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History in a Portrait

I take pleasure in rifling through the contents of dusty old boxes, sifting treasure from trash. Iíve come to know family Iíve never met through photographs. Some Iíve rescued from curbside trash piles, the black and white images gazing back at me, posed in suits and hats with bicycles or dressed in full regalia for a wedding. Examining them, specimen of years I wasnít born to see, I admire their costumes, necks and fingers draped in jewels and the mask of their expressions. Thus my love affair with photography began, an art that captures within each frame a fragment of history.

a favorite family photograph

In running the mundane errands that I so enjoy, shopping up groceries and returning library books, I stumbled on a photo exhibit in the foyer of my local library: Lucien Lorelle, Painter of Light. The exposition of his work included portraits of young starlets, artistically shot publicity photographs and surrealist scenarios he arranged. Opening Studio Lorelle in 1927 Lucien became a sought after portraitist. He was a member of Groupe des XV who promoted photography as an art and a way to document French patrimony. Though he dreamt of becoming a painter, photography monopolized his time, and the work he did complete he systematically destroyed. Though this exhibit has up and gone, collections of Sarah Moon and Lee Millerís work are being exhibited through December.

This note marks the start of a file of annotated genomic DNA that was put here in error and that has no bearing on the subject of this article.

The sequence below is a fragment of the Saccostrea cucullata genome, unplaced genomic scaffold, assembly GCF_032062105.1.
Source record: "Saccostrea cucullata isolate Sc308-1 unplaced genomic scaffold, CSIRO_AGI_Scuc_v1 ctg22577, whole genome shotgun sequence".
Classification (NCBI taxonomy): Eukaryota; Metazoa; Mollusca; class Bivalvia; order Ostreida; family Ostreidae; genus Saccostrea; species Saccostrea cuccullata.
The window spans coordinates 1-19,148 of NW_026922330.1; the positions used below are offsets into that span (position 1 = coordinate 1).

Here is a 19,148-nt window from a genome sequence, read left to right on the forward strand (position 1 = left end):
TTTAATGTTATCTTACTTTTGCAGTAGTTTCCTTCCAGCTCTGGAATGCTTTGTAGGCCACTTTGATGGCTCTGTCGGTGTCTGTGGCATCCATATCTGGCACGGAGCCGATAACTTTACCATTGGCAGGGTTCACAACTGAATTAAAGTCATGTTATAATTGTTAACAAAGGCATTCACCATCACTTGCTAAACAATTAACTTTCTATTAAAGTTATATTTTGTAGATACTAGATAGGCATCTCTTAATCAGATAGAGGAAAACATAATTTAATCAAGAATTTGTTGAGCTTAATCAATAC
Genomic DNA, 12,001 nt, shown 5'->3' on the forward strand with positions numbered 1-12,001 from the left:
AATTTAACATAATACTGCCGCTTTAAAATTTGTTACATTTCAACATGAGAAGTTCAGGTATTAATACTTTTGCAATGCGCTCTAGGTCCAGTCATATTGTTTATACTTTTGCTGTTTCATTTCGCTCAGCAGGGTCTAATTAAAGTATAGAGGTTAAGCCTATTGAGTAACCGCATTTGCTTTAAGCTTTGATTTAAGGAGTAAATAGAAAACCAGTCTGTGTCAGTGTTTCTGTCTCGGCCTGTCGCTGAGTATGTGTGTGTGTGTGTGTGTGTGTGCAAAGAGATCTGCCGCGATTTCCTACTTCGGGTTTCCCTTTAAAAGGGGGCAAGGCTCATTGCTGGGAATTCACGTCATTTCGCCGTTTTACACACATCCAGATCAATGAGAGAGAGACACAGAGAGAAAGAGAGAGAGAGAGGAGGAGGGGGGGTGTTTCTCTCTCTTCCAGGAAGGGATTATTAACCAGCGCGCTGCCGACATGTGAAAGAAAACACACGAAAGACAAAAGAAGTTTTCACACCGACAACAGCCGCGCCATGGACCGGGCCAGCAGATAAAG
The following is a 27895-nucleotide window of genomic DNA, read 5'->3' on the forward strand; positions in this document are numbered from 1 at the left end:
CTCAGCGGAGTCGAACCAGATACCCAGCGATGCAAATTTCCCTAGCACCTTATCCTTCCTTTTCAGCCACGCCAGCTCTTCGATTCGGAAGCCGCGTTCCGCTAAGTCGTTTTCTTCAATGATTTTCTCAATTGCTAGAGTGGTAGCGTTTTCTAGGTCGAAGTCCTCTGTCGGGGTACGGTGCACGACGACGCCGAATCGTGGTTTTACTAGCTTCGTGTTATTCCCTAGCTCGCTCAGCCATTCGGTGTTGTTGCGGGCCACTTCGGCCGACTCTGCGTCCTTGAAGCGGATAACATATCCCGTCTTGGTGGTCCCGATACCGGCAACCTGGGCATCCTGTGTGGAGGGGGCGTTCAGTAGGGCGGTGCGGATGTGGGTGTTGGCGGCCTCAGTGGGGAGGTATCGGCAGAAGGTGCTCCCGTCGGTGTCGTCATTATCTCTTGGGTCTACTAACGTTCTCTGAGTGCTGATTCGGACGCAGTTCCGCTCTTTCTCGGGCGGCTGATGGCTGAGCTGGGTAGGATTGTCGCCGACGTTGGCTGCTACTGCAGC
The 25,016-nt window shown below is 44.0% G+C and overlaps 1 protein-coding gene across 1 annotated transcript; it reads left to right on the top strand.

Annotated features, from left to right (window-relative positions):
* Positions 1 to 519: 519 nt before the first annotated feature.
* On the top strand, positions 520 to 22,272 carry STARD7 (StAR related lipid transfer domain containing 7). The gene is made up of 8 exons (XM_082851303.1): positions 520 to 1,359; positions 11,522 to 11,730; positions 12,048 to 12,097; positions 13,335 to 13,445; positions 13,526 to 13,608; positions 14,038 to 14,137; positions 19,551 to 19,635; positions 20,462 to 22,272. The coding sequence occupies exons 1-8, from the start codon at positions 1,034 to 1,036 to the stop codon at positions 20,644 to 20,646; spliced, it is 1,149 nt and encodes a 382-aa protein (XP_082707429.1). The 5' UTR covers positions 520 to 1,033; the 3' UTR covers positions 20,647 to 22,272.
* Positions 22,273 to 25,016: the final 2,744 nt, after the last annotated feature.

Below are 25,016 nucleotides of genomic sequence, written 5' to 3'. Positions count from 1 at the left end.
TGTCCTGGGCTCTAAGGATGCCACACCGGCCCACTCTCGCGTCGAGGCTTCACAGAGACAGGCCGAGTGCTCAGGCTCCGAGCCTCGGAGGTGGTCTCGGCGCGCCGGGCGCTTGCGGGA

Lee Miller played muse to Picasso as he did to her. The retrospective showcasing of her work at the Jeu de Paume paints a picture of the many facets of her career. She left modelling for an apprenticeship with surrealist artist and photographer Man Ray. Parting ways she pursued art and fashion photography which led to photojournalism. A forerunner to women in the field, she documenting tumultuous times during world war II for Vogue, though the horrors she witnessed firsthand had a lasting effect on her mental health.

Sarah Moonís posed portraits, mysterious and dark, sit comfortably in the pages of Avant-garde fashion magazines where she herself modelled in the 1960ís. Heads cropped, negative distressed, there is a raw nature to her photographs. In contrast, an element of breeze and fairytale is alive in the still life images. Entry to the Gallery Camera Obscura is free.

Here are some of the books these photographers have compiled:
Gallery links are below.

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